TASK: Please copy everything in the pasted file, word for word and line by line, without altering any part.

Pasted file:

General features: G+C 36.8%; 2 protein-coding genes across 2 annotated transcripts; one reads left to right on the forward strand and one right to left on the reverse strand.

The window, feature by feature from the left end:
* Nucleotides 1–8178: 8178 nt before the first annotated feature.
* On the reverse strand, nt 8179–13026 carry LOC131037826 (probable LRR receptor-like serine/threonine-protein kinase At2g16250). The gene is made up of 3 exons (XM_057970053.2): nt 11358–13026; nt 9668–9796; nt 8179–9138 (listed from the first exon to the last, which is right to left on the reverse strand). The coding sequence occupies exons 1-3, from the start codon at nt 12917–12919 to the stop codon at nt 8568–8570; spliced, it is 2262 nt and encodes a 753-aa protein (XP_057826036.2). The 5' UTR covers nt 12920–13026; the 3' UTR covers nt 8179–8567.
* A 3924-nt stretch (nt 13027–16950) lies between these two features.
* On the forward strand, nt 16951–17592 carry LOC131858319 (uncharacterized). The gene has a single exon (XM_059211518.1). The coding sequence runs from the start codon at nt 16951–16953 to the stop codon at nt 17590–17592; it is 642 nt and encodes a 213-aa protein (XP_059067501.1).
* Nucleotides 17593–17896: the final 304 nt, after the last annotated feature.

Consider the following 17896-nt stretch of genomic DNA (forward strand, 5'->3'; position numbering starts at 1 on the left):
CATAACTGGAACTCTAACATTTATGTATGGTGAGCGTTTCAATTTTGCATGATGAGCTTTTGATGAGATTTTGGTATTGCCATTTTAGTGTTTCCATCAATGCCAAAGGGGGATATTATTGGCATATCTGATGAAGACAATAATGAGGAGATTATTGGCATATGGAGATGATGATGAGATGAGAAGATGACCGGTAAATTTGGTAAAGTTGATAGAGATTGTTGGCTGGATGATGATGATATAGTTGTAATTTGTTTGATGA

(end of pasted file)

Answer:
General features: G+C 36.8%; 2 protein-coding genes across 2 annotated transcripts; one reads left to right on the forward strand and one right to left on the reverse strand.

The window, feature by feature from the left end:
* Nucleotides 1–8178: 8178 nt before the first annotated feature.
* On the reverse strand, nt 8179–13026 carry LOC131037826 (probable LRR receptor-like serine/threonine-protein kinase At2g16250). The gene is made up of 3 exons (XM_057970053.2): nt 11358–13026; nt 9668–9796; nt 8179–9138 (listed from the first exon to the last, which is right to left on the reverse strand). The coding sequence occupies exons 1-3, from the start codon at nt 12917–12919 to the stop codon at nt 8568–8570; spliced, it is 2262 nt and encodes a 753-aa protein (XP_057826036.2). The 5' UTR covers nt 12920–13026; the 3' UTR covers nt 8179–8567.
* A 3924-nt stretch (nt 13027–16950) lies between these two features.
* On the forward strand, nt 16951–17592 carry LOC131858319 (uncharacterized). The gene has a single exon (XM_059211518.1). The coding sequence runs from the start codon at nt 16951–16953 to the stop codon at nt 17590–17592; it is 642 nt and encodes a 213-aa protein (XP_059067501.1).
* Nucleotides 17593–17896: the final 304 nt, after the last annotated feature.

Consider the following 17896-nt stretch of genomic DNA (forward strand, 5'->3'; position numbering starts at 1 on the left):
CATAACTGGAACTCTAACATTTATGTATGGTGAGCGTTTCAATTTTGCATGATGAGCTTTTGATGAGATTTTGGTATTGCCATTTTAGTGTTTCCATCAATGCCAAAGGGGGATATTATTGGCATATCTGATGAAGACAATAATGAGGAGATTATTGGCATATGGAGATGATGATGAGATGAGAAGATGACCGGTAAATTTGGTAAAGTTGATAGAGATTGTTGGCTGGATGATGATGATATAGTTGTAATTTGTTTGATGA